[Crossref]

Andreetto, M.

A. G. Howard, M. Zhu, B. Chen, D. Kalenichenko, W. Wang, T. Weyand, M. Andreetto, and H. Adam, “MobileNets: Efficient Convolutional Neural Networks for Mobile Vision Applications,” in Computer Vision and Pattern Recognition (2009).

Baker, W. B.

Bao, F.

Barroso, M.

J. T. Smith, R. Yao, N. Sinsuebphon, A. Rudkouskaya, N. Un, J. Mazurkiewicz, M. Barroso, P. Yan, and X. Intes, “Fast fit-free analysis of fluorescence lifetime imaging via deep learning,” Proc. Natl. Acad. Sci. U. S. A. 116(48), 24019–24030 (2019).
[Crossref]

Bengio, Y.

Y. Lecun, Y. Bengio, and G. Hinton, “Deep learning,” Nature 521(7553), 436–444 (2015).
[Crossref]

Boas, D. A.

D. A. Boas and A. G. Yodh, “Spatially varying dynamical properties of turbid media probed with diffusing temporal light correlation,” J. Opt. Soc. Am. A 14(1), 192–215 (1997).
[Crossref]

D. A. Boas, L. E. Campbell, and A. G. Yodh, “Scattering and imaging with diffusing temporal field correlations,” Phys. Rev. Lett. 75(9), 1855–1858 (1995).
[Crossref]

Buckley, E. M.

E. M. Buckley, A. B. Parthasarathy, P. E. Grant, A. G. Yodh, and M. A. Franceschini, “Diffuse correlation spectroscopy for measurement of cerebral blood flow: future prospects,” Neurophotonics 1(1), 011009 (2014).
[Crossref]

R. C. Mesquita, T. Durduran, G. Yu, E. M. Buckley, M. N. Kim, C. Zhou, R. Choe, U. Sunar, and A. G. Yodh, “Direct measurement of tissue blood flow and metabolism with diffuse optics,” Philos. Trans. R. Soc., A 369(1955), 4390–4406 (2011).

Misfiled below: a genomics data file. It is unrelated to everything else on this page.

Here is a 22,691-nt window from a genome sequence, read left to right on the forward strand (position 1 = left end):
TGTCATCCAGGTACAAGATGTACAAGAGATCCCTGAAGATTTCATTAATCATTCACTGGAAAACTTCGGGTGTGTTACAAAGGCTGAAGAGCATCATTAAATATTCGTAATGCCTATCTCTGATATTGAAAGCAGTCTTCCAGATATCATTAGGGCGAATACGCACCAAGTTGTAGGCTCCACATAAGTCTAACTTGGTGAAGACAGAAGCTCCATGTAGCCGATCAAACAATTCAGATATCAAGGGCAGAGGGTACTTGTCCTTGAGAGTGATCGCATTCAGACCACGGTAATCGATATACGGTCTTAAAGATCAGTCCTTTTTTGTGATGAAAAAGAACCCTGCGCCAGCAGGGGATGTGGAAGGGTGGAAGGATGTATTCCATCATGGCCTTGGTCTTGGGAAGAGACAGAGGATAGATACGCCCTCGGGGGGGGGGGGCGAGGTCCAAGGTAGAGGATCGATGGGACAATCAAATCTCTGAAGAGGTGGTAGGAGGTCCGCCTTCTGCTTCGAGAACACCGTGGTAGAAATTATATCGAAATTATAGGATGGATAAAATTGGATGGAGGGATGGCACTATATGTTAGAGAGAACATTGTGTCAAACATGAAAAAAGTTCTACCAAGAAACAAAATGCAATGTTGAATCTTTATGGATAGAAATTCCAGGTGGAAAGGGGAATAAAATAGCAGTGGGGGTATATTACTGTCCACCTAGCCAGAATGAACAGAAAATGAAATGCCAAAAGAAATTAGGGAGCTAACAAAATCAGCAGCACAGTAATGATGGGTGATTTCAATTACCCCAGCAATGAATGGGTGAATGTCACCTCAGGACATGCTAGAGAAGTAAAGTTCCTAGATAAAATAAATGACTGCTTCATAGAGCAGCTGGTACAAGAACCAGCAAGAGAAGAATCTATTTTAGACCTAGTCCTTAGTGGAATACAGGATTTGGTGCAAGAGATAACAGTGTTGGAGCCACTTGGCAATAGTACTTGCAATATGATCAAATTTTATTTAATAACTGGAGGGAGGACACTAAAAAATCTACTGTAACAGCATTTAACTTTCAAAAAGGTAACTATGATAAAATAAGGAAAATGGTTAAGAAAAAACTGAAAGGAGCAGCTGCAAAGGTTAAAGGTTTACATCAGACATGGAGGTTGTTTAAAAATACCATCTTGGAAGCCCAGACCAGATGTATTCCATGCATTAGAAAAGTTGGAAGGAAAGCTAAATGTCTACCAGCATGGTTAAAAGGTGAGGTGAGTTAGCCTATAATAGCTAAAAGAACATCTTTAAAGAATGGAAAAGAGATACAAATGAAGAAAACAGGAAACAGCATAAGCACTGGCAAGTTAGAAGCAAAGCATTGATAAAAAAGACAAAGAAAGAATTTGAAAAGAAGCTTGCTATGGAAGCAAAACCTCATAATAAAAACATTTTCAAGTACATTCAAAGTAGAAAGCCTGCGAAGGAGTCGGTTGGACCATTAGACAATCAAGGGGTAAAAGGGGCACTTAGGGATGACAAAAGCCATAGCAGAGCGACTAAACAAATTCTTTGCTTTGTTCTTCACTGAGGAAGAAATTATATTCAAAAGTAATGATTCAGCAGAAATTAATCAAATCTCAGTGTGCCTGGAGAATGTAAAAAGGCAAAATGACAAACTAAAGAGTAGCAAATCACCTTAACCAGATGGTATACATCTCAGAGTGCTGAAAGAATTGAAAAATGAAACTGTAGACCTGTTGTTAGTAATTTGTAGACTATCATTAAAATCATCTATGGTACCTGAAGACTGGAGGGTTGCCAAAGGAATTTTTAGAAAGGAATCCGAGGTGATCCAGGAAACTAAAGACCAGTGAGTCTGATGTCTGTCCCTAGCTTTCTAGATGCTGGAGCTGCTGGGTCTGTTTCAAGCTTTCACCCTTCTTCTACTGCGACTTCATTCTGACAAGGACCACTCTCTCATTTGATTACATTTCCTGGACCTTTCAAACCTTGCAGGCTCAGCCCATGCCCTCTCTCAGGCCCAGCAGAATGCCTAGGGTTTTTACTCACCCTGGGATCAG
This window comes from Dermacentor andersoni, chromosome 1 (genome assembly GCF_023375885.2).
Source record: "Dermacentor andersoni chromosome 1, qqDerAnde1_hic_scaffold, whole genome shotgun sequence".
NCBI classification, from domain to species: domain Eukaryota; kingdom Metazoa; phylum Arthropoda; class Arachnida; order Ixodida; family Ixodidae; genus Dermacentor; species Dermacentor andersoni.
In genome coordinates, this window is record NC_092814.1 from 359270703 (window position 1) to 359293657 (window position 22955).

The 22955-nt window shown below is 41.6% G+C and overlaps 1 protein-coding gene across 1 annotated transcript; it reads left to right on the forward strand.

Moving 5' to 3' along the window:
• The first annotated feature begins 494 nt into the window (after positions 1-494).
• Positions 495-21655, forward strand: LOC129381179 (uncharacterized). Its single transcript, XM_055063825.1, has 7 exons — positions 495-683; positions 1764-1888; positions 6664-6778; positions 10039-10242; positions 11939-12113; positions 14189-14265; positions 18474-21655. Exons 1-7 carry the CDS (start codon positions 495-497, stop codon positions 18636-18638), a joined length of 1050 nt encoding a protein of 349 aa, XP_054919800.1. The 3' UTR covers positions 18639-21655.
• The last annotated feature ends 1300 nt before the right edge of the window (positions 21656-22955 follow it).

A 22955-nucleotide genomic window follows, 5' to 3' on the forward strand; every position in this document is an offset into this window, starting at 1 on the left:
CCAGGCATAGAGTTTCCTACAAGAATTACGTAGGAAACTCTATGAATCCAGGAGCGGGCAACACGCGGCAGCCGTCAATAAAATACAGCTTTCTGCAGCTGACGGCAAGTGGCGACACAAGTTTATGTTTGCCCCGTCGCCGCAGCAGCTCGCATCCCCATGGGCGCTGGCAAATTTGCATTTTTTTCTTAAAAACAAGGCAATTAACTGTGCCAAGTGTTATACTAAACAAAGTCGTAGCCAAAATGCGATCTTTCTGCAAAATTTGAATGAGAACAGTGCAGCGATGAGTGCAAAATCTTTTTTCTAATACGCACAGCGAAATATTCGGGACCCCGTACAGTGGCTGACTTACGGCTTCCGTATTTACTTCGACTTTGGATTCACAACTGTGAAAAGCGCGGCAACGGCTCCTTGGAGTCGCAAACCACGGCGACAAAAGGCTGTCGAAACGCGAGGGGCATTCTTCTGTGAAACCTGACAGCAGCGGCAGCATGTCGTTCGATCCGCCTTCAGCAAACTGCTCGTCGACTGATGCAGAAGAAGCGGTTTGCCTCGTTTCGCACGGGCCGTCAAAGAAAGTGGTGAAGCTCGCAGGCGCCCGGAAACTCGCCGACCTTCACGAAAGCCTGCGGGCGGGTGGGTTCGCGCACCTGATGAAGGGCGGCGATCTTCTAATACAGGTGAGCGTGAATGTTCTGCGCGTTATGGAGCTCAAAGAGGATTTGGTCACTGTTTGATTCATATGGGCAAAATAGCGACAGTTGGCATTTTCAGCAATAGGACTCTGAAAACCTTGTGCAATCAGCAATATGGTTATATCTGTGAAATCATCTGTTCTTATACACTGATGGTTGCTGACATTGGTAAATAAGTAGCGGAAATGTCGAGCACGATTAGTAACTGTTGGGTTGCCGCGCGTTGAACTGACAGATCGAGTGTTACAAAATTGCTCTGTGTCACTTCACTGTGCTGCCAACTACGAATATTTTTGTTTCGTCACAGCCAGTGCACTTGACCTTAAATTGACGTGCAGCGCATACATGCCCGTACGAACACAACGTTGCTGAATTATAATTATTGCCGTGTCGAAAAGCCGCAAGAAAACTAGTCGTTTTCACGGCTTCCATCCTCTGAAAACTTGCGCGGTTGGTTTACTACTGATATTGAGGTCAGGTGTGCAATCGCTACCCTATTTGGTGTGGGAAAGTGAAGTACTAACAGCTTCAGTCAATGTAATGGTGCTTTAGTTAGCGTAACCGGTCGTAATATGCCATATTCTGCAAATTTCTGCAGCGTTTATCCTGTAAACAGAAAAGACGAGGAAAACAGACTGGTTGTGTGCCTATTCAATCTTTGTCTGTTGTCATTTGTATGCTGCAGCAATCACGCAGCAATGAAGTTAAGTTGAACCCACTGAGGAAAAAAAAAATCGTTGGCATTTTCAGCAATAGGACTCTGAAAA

[Crossref]

Burnett, M. G.

Campbell, L. E.

D. A. Boas, L. E. Campbell, and A. G. Yodh, “Scattering and imaging with diffusing temporal field correlations,” Phys. Rev. Lett. 75(9), 1855–1858 (1995).
[Crossref]

Carp, S. A.

V. Quaresima, P. Farzam, P. Anderson, P. Y. Farzam, D. Wiese, S. A. Carp, M. Ferrari, and M. A. Franceschini, “Diffuse correlation spectroscopy and frequency-domain near-infrared spectroscopy for measuring microvascular blood flow in dynamically exercising human muscles,” J. Appl. Physiol. 127(5), 1328–1337 (2019).
[Crossref]

Chen, B.

A. G. Howard, M. Zhu, B. Chen, D. Kalenichenko, W. Wang, T. Weyand, M. Andreetto, and H. Adam, “MobileNets: Efficient Convolutional Neural Networks for Mobile Vision Applications,” in Computer Vision and Pattern Recognition (2009).

Chen, L. C.

M. Sandler, A. Howard, M. Zhu, A. Zhmoginov, and L. C. Chen, “MobileNetV2: Inverted Residuals and Linear Bottlenecks,” in Proceedings of the IEEE Computer Society Conference on Computer Vision and Pattern Recognition (2018).

Cheng, H.

L. Xu, Y. Liu, J. Yu, X. Li, X. Yu, H. Cheng, and J. Li, “Characterizing autism spectrum disorder by deep learning spontaneous brain activity from functional near-infrared spectroscopy,” J. Neurosci. Methods 331, 108538 (2020).
[Crossref]

Choe, R.

R. C. Mesquita, T. Durduran, G. Yu, E. M. Buckley, M. N. Kim, C. Zhou, R. Choe, U. Sunar, and A. G. Yodh, “Direct measurement of tissue blood flow and metabolism with diffuse optics,” Philos. Trans. R. Soc., A 369(1955), 4390–4406 (2011).
[Crossref]

T. Durduran, R. Choe, W. B. Baker, and A. G. Yodh, “Diffuse Optics for Tissue Monitoring and Tomography T,” Rep. Prog. Phys. 73(7), 076701 (2010).
[Crossref]

Crofford, L. J.

Y. Shang, K. Gurley, B. Symons, D. Long, R. Srikuea, L. J. Crofford, C. A. Peterson, and G. Yu, “Noninvasive optical characterization of muscle blood flow, oxygenation, and metabolism in women with fibromyalgia,” Arthritis Res. Ther. 14(6), R236 (2012).